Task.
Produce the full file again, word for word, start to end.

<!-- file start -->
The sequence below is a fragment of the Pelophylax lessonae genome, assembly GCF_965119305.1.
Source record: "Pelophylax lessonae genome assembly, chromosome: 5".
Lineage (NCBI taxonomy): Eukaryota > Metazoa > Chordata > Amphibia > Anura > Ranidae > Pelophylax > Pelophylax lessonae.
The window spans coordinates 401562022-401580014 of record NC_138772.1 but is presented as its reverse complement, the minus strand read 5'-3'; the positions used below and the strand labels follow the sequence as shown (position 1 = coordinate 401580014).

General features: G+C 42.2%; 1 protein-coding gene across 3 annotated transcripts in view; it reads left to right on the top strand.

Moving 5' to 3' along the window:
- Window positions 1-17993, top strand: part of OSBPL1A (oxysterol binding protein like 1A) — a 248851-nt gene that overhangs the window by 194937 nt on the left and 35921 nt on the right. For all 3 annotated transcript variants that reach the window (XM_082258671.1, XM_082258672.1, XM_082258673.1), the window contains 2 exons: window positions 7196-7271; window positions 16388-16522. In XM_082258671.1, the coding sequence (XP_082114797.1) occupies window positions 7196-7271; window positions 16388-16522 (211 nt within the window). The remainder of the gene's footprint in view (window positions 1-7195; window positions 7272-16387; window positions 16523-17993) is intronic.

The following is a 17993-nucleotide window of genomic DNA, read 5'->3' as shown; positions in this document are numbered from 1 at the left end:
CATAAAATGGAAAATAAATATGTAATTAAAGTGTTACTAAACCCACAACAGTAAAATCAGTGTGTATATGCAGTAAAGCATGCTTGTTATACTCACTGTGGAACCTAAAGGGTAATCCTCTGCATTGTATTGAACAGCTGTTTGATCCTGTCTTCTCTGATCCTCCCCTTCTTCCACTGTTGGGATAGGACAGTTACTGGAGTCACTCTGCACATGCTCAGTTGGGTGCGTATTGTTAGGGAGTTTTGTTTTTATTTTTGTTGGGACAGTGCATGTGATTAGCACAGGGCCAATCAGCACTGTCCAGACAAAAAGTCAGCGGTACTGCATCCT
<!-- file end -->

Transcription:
The sequence below is a fragment of the Pelophylax lessonae genome, assembly GCF_965119305.1.
Source record: "Pelophylax lessonae genome assembly, chromosome: 5".
Lineage (NCBI taxonomy): Eukaryota > Metazoa > Chordata > Amphibia > Anura > Ranidae > Pelophylax > Pelophylax lessonae.
The window spans coordinates 401562022-401580014 of record NC_138772.1 but is presented as its reverse complement, the minus strand read 5'-3'; the positions used below and the strand labels follow the sequence as shown (position 1 = coordinate 401580014).

General features: G+C 42.2%; 1 protein-coding gene across 3 annotated transcripts in view; it reads left to right on the top strand.

Moving 5' to 3' along the window:
- Window positions 1-17993, top strand: part of OSBPL1A (oxysterol binding protein like 1A) — a 248851-nt gene that overhangs the window by 194937 nt on the left and 35921 nt on the right. For all 3 annotated transcript variants that reach the window (XM_082258671.1, XM_082258672.1, XM_082258673.1), the window contains 2 exons: window positions 7196-7271; window positions 16388-16522. In XM_082258671.1, the coding sequence (XP_082114797.1) occupies window positions 7196-7271; window positions 16388-16522 (211 nt within the window). The remainder of the gene's footprint in view (window positions 1-7195; window positions 7272-16387; window positions 16523-17993) is intronic.

The following is a 17993-nucleotide window of genomic DNA, read 5'->3' as shown; positions in this document are numbered from 1 at the left end:
CATAAAATGGAAAATAAATATGTAATTAAAGTGTTACTAAACCCACAACAGTAAAATCAGTGTGTATATGCAGTAAAGCATGCTTGTTATACTCACTGTGGAACCTAAAGGGTAATCCTCTGCATTGTATTGAACAGCTGTTTGATCCTGTCTTCTCTGATCCTCCCCTTCTTCCACTGTTGGGATAGGACAGTTACTGGAGTCACTCTGCACATGCTCAGTTGGGTGCGTATTGTTAGGGAGTTTTGTTTTTATTTTTGTTGGGACAGTGCATGTGATTAGCACAGGGCCAATCAGCACTGTCCAGACAAAAAGTCAGCGGTACTGCATCCT